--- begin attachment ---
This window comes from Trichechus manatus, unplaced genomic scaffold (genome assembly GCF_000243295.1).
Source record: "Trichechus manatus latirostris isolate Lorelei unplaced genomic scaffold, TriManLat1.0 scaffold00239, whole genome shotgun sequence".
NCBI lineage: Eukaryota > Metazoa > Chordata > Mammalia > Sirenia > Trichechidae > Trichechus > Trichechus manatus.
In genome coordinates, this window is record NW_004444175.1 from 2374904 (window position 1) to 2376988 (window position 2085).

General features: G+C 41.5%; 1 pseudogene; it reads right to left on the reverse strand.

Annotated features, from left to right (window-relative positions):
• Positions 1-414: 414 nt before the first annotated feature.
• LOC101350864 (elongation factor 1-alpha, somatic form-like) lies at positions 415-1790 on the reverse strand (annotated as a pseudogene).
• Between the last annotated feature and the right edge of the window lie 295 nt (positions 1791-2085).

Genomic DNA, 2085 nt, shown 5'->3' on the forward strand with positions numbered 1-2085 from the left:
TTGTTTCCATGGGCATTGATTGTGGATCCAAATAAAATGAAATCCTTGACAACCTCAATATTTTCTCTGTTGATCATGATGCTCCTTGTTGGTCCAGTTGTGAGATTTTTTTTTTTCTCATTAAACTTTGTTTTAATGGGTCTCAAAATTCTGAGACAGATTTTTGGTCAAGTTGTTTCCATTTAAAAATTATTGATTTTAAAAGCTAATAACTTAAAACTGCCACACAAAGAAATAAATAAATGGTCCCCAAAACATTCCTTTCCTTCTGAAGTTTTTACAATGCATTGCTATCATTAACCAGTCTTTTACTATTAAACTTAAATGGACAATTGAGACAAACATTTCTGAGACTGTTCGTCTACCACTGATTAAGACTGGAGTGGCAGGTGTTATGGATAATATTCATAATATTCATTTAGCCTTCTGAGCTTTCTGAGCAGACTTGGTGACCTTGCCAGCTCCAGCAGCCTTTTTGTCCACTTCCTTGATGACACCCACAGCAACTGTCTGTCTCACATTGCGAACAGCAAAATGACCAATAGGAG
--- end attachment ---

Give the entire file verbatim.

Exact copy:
This window comes from Trichechus manatus, unplaced genomic scaffold (genome assembly GCF_000243295.1).
Source record: "Trichechus manatus latirostris isolate Lorelei unplaced genomic scaffold, TriManLat1.0 scaffold00239, whole genome shotgun sequence".
NCBI lineage: Eukaryota > Metazoa > Chordata > Mammalia > Sirenia > Trichechidae > Trichechus > Trichechus manatus.
In genome coordinates, this window is record NW_004444175.1 from 2374904 (window position 1) to 2376988 (window position 2085).

General features: G+C 41.5%; 1 pseudogene; it reads right to left on the reverse strand.

Annotated features, from left to right (window-relative positions):
• Positions 1-414: 414 nt before the first annotated feature.
• LOC101350864 (elongation factor 1-alpha, somatic form-like) lies at positions 415-1790 on the reverse strand (annotated as a pseudogene).
• Between the last annotated feature and the right edge of the window lie 295 nt (positions 1791-2085).

Genomic DNA, 2085 nt, shown 5'->3' on the forward strand with positions numbered 1-2085 from the left:
TTGTTTCCATGGGCATTGATTGTGGATCCAAATAAAATGAAATCCTTGACAACCTCAATATTTTCTCTGTTGATCATGATGCTCCTTGTTGGTCCAGTTGTGAGATTTTTTTTTTTCTCATTAAACTTTGTTTTAATGGGTCTCAAAATTCTGAGACAGATTTTTGGTCAAGTTGTTTCCATTTAAAAATTATTGATTTTAAAAGCTAATAACTTAAAACTGCCACACAAAGAAATAAATAAATGGTCCCCAAAACATTCCTTTCCTTCTGAAGTTTTTACAATGCATTGCTATCATTAACCAGTCTTTTACTATTAAACTTAAATGGACAATTGAGACAAACATTTCTGAGACTGTTCGTCTACCACTGATTAAGACTGGAGTGGCAGGTGTTATGGATAATATTCATAATATTCATTTAGCCTTCTGAGCTTTCTGAGCAGACTTGGTGACCTTGCCAGCTCCAGCAGCCTTTTTGTCCACTTCCTTGATGACACCCACAGCAACTGTCTGTCTCACATTGCGAACAGCAAAATGACCAATAGGAG